The census produces health data and informs surveys that are important to the health sector, such as detailed population demographics, social determinants of health, and the number of hospitals. The data collected from the census also help determine federal funding for health care programs each year.
Work requirements and other bureaucratic obstacles imposed by states on their Medicaid populations are designed with one goal in mind: make it so difficult to comply with the rules that hundreds of thousands of people lose their health care.
Opioid dependency is a bodily adaptation that is likely to disproportionately affect women, because they are more likely to develop opioid dependency in a shorter period of time, compared to men.
Why is getting covered through Medicaid so much harder than Medicare? There are lots of superficial answers but, at heart, the answer is “racism.”
Oral health is essential throughout a woman’s life, and particularly during pregnancy. But far too many women, especially low-income women and women of color, lack access to comprehensive and affordable dental insurance.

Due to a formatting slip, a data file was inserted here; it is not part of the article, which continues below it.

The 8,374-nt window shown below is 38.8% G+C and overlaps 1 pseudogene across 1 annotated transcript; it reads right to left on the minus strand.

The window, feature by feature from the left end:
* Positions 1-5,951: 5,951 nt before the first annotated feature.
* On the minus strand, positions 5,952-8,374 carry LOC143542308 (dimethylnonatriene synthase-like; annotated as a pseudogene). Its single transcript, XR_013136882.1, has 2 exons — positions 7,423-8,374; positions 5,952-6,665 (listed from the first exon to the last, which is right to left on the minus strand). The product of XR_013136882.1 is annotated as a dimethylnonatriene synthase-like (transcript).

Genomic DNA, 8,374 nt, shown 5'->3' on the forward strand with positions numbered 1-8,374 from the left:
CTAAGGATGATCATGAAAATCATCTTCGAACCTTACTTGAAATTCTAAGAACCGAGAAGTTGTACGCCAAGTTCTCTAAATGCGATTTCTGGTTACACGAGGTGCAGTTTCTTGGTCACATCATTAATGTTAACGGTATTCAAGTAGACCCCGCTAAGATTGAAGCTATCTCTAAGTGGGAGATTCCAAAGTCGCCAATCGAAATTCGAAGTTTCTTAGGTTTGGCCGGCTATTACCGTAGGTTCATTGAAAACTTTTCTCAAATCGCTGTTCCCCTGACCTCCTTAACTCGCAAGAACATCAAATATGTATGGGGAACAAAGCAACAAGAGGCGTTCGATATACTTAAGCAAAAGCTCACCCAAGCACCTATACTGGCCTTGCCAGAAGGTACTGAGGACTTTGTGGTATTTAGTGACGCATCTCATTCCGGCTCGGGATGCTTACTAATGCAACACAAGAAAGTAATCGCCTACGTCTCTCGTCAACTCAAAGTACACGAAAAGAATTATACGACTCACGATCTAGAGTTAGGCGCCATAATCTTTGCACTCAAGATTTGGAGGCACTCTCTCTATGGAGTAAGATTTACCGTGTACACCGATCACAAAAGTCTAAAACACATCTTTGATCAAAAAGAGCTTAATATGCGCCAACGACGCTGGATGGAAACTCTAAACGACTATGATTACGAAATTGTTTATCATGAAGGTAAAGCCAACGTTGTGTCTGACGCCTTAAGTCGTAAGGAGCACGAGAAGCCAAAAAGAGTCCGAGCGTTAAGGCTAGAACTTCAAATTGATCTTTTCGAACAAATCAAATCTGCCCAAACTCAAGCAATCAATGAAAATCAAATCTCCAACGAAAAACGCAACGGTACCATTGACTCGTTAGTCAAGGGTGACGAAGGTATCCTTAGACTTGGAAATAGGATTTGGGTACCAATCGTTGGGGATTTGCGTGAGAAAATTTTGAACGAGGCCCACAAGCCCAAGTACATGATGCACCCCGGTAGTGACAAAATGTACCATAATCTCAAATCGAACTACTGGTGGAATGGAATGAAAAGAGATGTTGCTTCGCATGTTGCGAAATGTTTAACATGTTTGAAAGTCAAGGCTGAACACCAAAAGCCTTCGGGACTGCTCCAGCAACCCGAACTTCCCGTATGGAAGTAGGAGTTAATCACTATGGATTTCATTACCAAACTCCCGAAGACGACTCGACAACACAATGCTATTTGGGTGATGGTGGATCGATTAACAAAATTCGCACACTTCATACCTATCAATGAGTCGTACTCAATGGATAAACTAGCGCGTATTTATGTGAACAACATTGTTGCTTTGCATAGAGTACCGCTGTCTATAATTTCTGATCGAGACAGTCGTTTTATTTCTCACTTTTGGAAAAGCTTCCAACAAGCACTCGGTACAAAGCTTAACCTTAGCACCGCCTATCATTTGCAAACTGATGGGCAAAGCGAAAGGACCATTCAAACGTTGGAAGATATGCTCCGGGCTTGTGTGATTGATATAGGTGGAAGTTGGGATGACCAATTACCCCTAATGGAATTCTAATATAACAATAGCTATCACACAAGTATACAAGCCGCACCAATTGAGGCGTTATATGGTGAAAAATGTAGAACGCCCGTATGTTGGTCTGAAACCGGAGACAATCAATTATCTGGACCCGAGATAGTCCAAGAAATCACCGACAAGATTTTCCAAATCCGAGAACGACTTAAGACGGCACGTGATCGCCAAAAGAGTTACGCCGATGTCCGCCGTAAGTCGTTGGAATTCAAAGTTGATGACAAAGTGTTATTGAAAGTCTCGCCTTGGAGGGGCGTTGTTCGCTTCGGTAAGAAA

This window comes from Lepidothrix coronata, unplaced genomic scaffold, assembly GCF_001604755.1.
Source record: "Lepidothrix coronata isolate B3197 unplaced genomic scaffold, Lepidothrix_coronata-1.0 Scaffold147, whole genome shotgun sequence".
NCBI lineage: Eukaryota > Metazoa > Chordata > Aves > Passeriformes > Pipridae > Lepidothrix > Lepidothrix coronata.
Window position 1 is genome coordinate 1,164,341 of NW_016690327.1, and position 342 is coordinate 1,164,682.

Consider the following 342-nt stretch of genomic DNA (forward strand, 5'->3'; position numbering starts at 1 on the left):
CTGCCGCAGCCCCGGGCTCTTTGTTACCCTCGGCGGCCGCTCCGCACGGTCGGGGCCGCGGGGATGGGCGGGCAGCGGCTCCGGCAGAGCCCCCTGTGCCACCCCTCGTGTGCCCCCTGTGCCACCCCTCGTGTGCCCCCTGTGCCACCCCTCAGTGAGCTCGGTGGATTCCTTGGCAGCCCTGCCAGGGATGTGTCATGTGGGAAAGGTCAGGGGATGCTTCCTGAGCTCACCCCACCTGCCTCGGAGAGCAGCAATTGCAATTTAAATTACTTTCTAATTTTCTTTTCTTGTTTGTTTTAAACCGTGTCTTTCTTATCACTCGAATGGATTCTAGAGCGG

Stacks of additional paperwork will cause thousands of working people to lose coverage — by design.
On a hot June day in D.C, I headed to a rally on Capitol Hill to save healthcare with three other summer interns from the National Women’s Health Network. We saw a group of protesters waving signs urging the Senate to protect the Affordable Care Act (ACA) and save Medicaid.
FOR IMMEDIATE RELEASE Contact: Shaniqua Seth at email@example.com or (301) 965-0097
Technical difficulties prevented us from reaching out last week to let you know we were fighting to save the Affordable Care Act (ACA) and celebrating its seventh anniversary as the biggest leap forward for women’s health in a generation.